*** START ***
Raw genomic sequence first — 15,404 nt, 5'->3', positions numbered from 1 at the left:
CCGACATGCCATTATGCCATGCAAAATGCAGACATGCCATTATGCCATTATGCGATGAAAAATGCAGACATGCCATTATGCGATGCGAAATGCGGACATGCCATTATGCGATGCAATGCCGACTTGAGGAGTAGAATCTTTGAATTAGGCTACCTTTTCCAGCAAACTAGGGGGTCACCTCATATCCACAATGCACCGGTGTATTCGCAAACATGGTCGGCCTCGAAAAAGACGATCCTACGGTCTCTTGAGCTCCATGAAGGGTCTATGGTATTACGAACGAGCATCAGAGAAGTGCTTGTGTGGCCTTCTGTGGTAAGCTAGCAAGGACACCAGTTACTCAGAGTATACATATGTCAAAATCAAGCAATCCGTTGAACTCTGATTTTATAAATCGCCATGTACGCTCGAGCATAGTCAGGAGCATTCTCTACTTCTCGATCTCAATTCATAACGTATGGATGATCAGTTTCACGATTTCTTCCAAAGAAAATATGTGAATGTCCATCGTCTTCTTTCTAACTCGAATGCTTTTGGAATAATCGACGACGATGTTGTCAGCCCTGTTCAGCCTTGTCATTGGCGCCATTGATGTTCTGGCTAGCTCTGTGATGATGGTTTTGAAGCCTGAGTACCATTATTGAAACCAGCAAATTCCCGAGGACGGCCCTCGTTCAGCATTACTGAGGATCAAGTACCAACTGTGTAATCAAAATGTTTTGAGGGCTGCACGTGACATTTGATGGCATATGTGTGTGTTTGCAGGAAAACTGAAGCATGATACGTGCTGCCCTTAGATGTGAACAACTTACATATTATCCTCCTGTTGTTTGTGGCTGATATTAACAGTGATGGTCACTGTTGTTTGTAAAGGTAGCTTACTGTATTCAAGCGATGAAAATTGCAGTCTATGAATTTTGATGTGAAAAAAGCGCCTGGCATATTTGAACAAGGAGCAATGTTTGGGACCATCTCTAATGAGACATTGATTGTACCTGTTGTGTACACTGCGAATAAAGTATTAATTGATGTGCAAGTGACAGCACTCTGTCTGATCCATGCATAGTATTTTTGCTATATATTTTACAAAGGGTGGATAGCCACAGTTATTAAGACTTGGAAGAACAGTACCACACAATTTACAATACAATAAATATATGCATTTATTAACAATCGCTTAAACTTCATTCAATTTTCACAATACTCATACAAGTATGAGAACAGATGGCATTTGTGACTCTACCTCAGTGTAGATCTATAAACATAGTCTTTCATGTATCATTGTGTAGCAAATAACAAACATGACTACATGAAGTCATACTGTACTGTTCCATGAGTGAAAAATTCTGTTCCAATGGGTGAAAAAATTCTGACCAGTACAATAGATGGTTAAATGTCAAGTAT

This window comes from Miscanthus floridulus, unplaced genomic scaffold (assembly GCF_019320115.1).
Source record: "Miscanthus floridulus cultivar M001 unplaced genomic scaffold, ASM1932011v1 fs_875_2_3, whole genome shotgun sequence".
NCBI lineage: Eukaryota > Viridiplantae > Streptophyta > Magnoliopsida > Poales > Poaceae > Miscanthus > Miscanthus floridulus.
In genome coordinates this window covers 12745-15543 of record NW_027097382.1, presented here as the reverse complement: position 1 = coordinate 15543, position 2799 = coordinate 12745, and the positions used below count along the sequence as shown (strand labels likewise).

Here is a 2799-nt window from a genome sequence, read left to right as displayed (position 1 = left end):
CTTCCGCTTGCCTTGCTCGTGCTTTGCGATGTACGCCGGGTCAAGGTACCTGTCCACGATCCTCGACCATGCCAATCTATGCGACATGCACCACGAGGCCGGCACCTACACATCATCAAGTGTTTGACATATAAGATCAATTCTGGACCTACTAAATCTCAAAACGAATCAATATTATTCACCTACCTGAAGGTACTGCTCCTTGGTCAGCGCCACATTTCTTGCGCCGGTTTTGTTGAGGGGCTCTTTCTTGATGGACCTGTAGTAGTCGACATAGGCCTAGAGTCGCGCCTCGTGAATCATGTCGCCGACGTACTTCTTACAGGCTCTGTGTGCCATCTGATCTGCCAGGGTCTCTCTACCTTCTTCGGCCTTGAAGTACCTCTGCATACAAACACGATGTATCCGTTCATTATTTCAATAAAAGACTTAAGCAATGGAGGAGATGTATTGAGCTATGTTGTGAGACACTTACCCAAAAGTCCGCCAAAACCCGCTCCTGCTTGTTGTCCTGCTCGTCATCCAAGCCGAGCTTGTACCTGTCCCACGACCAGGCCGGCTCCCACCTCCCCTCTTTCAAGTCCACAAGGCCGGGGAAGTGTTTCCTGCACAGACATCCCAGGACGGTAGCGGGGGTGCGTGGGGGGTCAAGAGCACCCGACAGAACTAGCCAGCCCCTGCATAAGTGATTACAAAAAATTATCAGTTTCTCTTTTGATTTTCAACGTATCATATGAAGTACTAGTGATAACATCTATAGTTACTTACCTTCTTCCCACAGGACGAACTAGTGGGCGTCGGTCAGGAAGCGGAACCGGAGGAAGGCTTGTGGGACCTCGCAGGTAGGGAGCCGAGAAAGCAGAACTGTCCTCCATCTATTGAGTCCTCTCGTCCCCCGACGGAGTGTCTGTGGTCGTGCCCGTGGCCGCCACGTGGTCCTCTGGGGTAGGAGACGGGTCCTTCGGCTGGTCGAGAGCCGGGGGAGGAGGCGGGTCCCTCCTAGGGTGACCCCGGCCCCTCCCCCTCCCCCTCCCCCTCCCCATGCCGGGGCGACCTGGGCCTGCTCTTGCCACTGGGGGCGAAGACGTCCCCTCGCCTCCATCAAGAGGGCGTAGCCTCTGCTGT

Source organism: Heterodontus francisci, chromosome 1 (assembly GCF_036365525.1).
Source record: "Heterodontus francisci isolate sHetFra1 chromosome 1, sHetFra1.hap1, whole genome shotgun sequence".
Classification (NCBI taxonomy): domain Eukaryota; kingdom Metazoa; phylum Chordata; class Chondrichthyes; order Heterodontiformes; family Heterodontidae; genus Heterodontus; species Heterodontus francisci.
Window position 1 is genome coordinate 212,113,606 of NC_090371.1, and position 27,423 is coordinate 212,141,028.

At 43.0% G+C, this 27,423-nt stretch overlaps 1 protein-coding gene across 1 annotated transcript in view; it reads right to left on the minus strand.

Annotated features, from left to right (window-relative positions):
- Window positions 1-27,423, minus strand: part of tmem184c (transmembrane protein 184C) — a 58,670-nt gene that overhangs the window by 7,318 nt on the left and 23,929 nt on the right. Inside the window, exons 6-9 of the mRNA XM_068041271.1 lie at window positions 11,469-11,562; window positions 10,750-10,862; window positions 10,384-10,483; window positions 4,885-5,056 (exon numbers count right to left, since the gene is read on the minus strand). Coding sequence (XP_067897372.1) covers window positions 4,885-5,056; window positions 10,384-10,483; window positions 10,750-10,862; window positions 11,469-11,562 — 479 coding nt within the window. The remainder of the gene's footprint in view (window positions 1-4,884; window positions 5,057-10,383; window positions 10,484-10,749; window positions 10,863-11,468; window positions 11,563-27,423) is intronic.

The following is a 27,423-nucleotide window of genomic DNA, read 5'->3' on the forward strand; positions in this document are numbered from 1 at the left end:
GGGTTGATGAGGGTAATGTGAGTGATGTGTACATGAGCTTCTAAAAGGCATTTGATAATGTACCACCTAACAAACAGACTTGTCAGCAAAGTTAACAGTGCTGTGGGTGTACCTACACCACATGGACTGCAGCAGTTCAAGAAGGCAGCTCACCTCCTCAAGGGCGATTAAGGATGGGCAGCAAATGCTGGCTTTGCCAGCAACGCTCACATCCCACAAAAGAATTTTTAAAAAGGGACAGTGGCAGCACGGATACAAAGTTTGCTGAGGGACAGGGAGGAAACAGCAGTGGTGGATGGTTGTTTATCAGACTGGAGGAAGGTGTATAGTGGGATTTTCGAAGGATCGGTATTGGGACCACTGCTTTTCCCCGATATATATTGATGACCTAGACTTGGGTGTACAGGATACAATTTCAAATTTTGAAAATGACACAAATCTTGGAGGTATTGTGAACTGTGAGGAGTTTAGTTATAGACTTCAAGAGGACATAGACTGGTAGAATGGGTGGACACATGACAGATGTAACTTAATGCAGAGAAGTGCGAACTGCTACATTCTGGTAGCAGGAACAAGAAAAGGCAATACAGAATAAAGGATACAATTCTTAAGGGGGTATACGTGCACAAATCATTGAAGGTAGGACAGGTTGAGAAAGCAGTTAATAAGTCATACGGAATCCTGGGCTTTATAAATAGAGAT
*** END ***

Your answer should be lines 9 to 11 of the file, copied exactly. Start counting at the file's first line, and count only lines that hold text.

Source organism: Heterodontus francisci, chromosome 1 (assembly GCF_036365525.1).
Source record: "Heterodontus francisci isolate sHetFra1 chromosome 1, sHetFra1.hap1, whole genome shotgun sequence".
Classification (NCBI taxonomy): domain Eukaryota; kingdom Metazoa; phylum Chordata; class Chondrichthyes; order Heterodontiformes; family Heterodontidae; genus Heterodontus; species Heterodontus francisci.